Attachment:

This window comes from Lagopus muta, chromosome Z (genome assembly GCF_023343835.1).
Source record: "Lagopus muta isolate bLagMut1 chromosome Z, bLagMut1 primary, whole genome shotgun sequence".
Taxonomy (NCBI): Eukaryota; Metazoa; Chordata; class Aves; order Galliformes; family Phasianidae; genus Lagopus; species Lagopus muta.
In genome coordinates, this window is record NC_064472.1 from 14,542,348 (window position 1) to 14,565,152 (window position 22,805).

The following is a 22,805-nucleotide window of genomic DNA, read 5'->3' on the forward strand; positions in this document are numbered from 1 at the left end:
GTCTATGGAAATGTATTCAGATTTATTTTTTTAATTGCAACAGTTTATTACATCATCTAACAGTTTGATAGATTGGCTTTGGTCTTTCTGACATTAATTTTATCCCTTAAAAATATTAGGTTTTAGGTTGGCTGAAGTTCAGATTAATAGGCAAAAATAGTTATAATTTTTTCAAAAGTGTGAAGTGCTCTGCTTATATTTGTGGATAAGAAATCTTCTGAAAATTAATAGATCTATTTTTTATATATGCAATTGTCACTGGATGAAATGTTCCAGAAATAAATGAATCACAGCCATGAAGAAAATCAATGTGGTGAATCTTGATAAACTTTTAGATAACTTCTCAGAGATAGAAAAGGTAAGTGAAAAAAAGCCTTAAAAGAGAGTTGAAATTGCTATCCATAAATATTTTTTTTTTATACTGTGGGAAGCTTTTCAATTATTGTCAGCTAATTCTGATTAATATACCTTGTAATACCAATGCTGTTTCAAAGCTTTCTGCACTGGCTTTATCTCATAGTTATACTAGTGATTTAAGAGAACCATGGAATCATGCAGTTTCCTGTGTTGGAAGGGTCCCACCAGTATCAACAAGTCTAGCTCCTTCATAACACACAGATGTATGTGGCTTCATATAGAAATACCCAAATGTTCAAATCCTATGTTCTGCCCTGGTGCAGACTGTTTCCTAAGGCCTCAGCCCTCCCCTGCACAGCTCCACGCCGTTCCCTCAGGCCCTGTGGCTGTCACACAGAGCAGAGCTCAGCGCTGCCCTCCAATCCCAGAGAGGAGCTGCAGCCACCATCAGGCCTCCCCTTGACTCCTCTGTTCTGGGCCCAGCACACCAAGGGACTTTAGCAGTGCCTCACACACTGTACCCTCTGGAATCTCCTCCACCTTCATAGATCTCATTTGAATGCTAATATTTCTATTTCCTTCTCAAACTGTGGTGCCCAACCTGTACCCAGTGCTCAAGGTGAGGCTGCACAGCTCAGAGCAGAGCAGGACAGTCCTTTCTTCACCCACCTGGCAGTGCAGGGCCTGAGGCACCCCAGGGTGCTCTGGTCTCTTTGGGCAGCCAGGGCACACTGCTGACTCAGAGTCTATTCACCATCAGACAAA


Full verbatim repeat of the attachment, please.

This window comes from Lagopus muta, chromosome Z (genome assembly GCF_023343835.1).
Source record: "Lagopus muta isolate bLagMut1 chromosome Z, bLagMut1 primary, whole genome shotgun sequence".
Taxonomy (NCBI): Eukaryota; Metazoa; Chordata; class Aves; order Galliformes; family Phasianidae; genus Lagopus; species Lagopus muta.
In genome coordinates, this window is record NC_064472.1 from 14,542,348 (window position 1) to 14,565,152 (window position 22,805).

The following is a 22,805-nucleotide window of genomic DNA, read 5'->3' on the forward strand; positions in this document are numbered from 1 at the left end:
GTCTATGGAAATGTATTCAGATTTATTTTTTTAATTGCAACAGTTTATTACATCATCTAACAGTTTGATAGATTGGCTTTGGTCTTTCTGACATTAATTTTATCCCTTAAAAATATTAGGTTTTAGGTTGGCTGAAGTTCAGATTAATAGGCAAAAATAGTTATAATTTTTTCAAAAGTGTGAAGTGCTCTGCTTATATTTGTGGATAAGAAATCTTCTGAAAATTAATAGATCTATTTTTTATATATGCAATTGTCACTGGATGAAATGTTCCAGAAATAAATGAATCACAGCCATGAAGAAAATCAATGTGGTGAATCTTGATAAACTTTTAGATAACTTCTCAGAGATAGAAAAGGTAAGTGAAAAAAAGCCTTAAAAGAGAGTTGAAATTGCTATCCATAAATATTTTTTTTTTATACTGTGGGAAGCTTTTCAATTATTGTCAGCTAATTCTGATTAATATACCTTGTAATACCAATGCTGTTTCAAAGCTTTCTGCACTGGCTTTATCTCATAGTTATACTAGTGATTTAAGAGAACCATGGAATCATGCAGTTTCCTGTGTTGGAAGGGTCCCACCAGTATCAACAAGTCTAGCTCCTTCATAACACACAGATGTATGTGGCTTCATATAGAAATACCCAAATGTTCAAATCCTATGTTCTGCCCTGGTGCAGACTGTTTCCTAAGGCCTCAGCCCTCCCCTGCACAGCTCCACGCCGTTCCCTCAGGCCCTGTGGCTGTCACACAGAGCAGAGCTCAGCGCTGCCCTCCAATCCCAGAGAGGAGCTGCAGCCACCATCAGGCCTCCCCTTGACTCCTCTGTTCTGGGCCCAGCACACCAAGGGACTTTAGCAGTGCCTCACACACTGTACCCTCTGGAATCTCCTCCACCTTCATAGATCTCATTTGAATGCTAATATTTCTATTTCCTTCTCAAACTGTGGTGCCCAACCTGTACCCAGTGCTCAAGGTGAGGCTGCACAGCTCAGAGCAGAGCAGGACAGTCCTTTCTTCACCCACCTGGCAGTGCAGGGCCTGAGGCACCCCAGGGTGCTCTGGTCTCTTTGGGCAGCCAGGGCACACTGCTGACTCAGAGTCTATTCACCATCAGACAAA